• Evidence – The list of pedagogical approaches fundamental to learning is endless, but which of them are scientifically proven to work? Without strong evidence that these pedagogical approaches support learning to the highest possible standard, you could be trying to change and improve the wrong approaches to learning. I recently investigated which revision strategies actual work to aid learning. I quickly discovered that of the ten most used strategies only two of them actually work, so why not focus on developing, improving and refining the revision strategies scientifically proven to work? So I did and produced a short video and series of resources to help my students.

• Model effective practice – If you are looking to improve an area of your teaching, chances are you need to know what to get better at for the benefit of learning and what you are working towards. So ask yourself, does the wheel really need re-inventing? Or do you need to make slight modifications to the wheel to improve its overall performance? Look towards and connect with other teachers, not necessarily in your own school, that are demonstrating excellent teaching and learning. Share best practices and embed what works into your pedagogical approaches to learning.

• Focus – Follow One Course Until Success, but you can’t achieve that without clarity of vision; which pedagogical approach do you want to improve and therefore achieve? As teachers we do not work in a silo, we have a team to work with on a daily basis, so re-enforce the purpose of the pedagogical approach for learning with your students. If they don’t buy into the learning then the impact will be significantly less. Sir Chris Hoy understood with complete clarity his role within the GB team, to win; and those of his support staff, to help him win! On a daily basis you lead and work with a team of students, so build and foster relationships and above all clarify how you will work together to achieve their success.

• Reflect – Did it work, did it not? The latter is often a better scenario because it forces us to identify and clarify alongside our vision what went wrong, what can be improved and with frequent nudges you can make a greater shift over time. I’m ten years down the teaching line and I am still adapting, pivoting and refining. I can’t control every element, but I can try my hardest to be the best at what I am, and that is an inspirer of minds, a provocateur for learning.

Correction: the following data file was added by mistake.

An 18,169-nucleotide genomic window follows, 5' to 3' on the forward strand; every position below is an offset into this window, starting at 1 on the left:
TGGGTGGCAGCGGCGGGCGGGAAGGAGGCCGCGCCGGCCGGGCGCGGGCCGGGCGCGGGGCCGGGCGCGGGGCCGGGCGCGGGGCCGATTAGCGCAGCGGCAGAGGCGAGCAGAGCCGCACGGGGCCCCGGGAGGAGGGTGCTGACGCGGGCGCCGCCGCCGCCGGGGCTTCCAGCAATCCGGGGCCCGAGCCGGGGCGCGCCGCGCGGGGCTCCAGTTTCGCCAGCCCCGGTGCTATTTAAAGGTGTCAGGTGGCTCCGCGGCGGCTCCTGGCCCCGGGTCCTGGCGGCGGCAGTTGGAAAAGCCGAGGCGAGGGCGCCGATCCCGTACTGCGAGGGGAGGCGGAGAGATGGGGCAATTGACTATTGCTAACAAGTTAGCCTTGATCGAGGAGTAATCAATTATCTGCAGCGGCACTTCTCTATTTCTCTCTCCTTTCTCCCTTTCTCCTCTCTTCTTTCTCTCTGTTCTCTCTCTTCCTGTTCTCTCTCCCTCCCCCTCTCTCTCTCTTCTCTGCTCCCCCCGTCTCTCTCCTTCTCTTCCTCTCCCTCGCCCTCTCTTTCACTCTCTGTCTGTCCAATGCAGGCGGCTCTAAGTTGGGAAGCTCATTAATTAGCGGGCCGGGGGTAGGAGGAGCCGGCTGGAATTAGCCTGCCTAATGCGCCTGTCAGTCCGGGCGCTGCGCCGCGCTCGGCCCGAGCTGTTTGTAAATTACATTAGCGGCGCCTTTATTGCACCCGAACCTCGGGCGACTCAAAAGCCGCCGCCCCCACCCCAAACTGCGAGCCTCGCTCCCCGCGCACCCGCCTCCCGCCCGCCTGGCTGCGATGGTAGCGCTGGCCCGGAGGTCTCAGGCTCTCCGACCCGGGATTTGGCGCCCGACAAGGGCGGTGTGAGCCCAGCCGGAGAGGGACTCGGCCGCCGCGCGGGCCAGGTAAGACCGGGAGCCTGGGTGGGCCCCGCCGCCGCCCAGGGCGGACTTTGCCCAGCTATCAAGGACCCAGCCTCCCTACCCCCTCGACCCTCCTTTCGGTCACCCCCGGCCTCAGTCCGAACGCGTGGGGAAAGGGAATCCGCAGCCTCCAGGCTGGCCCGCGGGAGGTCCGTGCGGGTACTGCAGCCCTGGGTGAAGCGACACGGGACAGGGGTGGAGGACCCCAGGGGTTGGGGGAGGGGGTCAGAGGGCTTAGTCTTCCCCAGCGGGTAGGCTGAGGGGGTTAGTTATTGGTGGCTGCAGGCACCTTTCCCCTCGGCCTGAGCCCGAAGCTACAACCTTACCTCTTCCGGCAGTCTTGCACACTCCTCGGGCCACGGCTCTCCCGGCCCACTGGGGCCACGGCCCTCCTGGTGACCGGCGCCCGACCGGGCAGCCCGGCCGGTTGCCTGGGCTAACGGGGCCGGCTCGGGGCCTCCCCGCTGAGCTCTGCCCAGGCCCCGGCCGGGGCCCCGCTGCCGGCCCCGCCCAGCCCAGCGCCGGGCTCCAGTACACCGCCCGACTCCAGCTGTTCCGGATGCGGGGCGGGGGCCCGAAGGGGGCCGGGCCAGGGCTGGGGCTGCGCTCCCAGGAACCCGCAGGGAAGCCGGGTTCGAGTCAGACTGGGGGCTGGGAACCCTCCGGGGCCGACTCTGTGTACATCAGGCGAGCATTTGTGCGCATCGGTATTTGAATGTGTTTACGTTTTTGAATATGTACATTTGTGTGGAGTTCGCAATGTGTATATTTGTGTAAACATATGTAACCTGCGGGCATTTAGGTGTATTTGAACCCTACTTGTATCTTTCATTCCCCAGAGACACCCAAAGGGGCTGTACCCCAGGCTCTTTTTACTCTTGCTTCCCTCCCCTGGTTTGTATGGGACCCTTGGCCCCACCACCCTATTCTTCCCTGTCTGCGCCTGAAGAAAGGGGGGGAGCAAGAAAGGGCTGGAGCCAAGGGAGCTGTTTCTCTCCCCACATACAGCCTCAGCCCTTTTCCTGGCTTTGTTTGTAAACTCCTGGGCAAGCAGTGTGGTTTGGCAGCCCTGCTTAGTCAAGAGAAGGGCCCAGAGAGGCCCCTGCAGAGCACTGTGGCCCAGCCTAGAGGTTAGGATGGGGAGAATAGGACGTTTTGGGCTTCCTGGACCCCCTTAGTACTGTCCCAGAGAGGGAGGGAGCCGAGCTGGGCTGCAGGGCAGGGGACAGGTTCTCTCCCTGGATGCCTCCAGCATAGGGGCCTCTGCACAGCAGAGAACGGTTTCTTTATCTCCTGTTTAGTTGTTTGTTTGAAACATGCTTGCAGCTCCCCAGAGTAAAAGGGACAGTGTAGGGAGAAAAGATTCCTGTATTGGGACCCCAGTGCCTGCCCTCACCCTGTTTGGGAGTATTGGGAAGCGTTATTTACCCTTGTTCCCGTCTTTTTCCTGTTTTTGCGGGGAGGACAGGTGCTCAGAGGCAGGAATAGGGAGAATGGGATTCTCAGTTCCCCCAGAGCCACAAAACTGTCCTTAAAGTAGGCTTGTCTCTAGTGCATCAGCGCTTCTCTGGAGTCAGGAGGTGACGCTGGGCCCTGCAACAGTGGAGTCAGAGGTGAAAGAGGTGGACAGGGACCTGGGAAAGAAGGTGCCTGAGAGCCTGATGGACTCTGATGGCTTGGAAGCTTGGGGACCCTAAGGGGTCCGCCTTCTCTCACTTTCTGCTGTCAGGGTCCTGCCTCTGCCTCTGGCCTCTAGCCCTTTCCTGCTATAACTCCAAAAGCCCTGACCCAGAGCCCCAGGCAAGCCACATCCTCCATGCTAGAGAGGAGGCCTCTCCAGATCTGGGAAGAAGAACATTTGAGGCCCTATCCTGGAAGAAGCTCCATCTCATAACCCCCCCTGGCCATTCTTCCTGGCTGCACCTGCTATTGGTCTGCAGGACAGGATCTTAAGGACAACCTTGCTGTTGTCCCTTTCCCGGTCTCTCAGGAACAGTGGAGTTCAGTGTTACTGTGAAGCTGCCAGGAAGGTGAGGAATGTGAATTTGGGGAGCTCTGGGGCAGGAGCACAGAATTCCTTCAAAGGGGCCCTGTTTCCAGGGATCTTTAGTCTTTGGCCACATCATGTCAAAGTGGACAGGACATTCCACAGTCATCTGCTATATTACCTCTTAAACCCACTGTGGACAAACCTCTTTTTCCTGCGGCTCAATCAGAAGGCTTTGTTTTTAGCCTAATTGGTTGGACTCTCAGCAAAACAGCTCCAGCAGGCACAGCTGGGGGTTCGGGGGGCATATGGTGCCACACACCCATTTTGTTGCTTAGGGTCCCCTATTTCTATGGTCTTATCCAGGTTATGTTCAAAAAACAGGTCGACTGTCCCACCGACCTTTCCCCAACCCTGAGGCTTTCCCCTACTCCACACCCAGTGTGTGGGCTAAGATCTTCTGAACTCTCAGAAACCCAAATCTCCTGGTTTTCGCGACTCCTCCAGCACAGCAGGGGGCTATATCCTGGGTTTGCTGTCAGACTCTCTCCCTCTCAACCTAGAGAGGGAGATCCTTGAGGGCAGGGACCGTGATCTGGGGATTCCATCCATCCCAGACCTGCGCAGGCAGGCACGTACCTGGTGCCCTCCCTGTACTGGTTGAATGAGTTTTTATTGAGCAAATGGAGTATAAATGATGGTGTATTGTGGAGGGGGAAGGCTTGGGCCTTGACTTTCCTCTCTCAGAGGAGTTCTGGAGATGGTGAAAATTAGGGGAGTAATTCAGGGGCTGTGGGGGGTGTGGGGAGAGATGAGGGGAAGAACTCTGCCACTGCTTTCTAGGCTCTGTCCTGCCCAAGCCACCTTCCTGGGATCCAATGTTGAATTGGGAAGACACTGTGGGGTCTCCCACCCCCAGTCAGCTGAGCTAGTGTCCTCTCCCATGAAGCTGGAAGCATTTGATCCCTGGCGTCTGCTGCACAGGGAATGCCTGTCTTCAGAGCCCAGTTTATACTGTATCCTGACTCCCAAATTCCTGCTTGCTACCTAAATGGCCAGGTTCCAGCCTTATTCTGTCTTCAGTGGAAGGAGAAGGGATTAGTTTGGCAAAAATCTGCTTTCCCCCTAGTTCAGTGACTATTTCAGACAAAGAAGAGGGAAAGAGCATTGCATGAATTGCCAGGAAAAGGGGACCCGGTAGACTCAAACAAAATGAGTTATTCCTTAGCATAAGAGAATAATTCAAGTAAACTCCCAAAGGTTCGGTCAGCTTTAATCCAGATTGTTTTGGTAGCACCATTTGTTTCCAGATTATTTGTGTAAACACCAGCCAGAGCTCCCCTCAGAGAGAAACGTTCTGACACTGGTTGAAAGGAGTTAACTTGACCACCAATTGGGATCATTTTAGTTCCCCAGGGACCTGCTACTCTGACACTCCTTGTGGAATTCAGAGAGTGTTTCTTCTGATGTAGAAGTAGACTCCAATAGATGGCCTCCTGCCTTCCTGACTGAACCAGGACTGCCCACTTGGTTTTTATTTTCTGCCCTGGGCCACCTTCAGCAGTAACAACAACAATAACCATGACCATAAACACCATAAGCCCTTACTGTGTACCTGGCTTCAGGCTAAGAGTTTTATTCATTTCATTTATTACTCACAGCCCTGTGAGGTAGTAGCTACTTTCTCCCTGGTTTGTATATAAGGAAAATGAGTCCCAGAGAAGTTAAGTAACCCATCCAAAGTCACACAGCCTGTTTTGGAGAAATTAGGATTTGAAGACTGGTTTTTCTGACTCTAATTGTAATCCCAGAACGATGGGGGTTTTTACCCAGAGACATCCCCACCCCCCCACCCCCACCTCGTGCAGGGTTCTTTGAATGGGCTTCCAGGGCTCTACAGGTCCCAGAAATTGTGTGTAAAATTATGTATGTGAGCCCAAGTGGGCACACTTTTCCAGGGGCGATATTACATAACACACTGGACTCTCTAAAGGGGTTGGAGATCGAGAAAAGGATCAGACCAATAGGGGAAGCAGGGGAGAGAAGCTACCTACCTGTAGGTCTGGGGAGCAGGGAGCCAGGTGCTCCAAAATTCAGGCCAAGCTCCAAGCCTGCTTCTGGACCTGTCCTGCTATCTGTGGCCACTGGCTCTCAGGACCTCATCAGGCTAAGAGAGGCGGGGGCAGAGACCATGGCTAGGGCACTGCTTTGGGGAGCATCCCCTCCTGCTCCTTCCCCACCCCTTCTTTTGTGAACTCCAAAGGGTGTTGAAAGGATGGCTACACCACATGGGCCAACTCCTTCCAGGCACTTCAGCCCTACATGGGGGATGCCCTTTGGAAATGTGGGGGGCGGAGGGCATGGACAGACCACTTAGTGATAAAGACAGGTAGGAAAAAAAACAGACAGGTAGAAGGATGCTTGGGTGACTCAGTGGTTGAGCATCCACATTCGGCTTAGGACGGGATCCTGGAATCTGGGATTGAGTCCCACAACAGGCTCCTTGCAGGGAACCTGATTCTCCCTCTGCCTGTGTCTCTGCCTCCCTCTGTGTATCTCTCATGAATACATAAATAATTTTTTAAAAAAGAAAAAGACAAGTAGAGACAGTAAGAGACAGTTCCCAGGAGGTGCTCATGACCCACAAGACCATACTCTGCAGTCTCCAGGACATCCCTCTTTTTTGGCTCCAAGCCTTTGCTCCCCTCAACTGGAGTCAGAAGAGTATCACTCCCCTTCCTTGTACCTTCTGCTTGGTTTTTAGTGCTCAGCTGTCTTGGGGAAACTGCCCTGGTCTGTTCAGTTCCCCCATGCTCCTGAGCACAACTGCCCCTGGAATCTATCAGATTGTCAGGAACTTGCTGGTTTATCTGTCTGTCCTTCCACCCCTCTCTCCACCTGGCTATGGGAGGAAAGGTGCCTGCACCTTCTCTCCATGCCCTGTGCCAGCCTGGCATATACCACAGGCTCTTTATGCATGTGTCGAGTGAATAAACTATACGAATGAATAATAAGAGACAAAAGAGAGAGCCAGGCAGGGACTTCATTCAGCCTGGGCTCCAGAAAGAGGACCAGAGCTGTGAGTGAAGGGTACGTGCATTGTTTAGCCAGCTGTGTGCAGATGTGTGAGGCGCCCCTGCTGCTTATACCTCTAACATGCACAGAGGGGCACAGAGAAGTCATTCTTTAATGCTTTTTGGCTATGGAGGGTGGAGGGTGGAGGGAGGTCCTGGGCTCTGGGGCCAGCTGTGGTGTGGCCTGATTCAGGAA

• Refine to excellence – Develop your suite of scientifically proven pedagogical approaches that work. Make changes that improve and drive learning and then repeat the process.

Using John Hattie’s top 11, of 138 influences on student achievement, could provide the basis for selecting which pedagogical approach is going to have the greatest impact on overall teaching and learning. Applying each approach against my process model, should provide you with the basis of a system to achieve your own gold medal level of teaching and learning excellence. A great example of marginal gains in action is discussed on episode 21 of the Inspiration 4 Teachers Podcast Show, with Educating Essex start Headteacher Vic Goddard.

Episode take-aways:

• Strategies that lead to willing parent engagement and participation

• Employing marginal gains theory to enhance pedagogical approaches

• Allowing young people to fail in order to progress

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Image by @IanStuart66Image by @IanStuart66

This is my first ever post on Pedagoo!

After a career in Community Education and Social Services, I decided to return and train as a Primary Teacher, following my probation year I worked for an Education/Care resource for three years and for the past year and a half I have been working in an ASN school.

Two wonderful friends introduced me to Twitter and I began following a wide range of people tweeting about education and educational issues. I discovered #pedagoofriday. I spent many an hour smiling and sometimes laughing out loud at the many brilliant things that class teachers were tweeting about. Mostly, wishing that I could come up with similar ideas!

Earlier this year, I attended the #pedagooprimary event, it was great and I loved meeting other people. Throughout my varied career, I have always loved meeting new people and finding out what things they were doing and, in the main, trying to steal their ideas!

So I took the first step and thought I could organise my own Teachmeet! I blackmailed a few friends into presenting and in turn they roped other friends into presenting, and someone was even brought into the fold through Twitter! I even thought of my own presentation, albeit, not as fabulous as the others. A colleague and friend baked cupcakes (always a good bribe for people attending).

I just wanted to say to everyone, if you want to get involved, just do it! Even if you have five people attending, it is the sharing of ideas and contacts that can make the sometimes lonely job of a teacher so much more and can have an enormous impact on your teaching and learning. Thus benefiting the people we all do this job for- the kids!

Development of Research into Professional Practice

You choose the seat furthest away from the front so that you can talk to your friends and take the mick out of the speaker (I’ve witnessed this enough from others to know it’s not just me). You write notes to each other, whisper and attempt tasks with minimal effort to both get a laugh and avoid looking stupid. Educated professionals can be the worst students because, like the students they teach, they are often gifted and bored.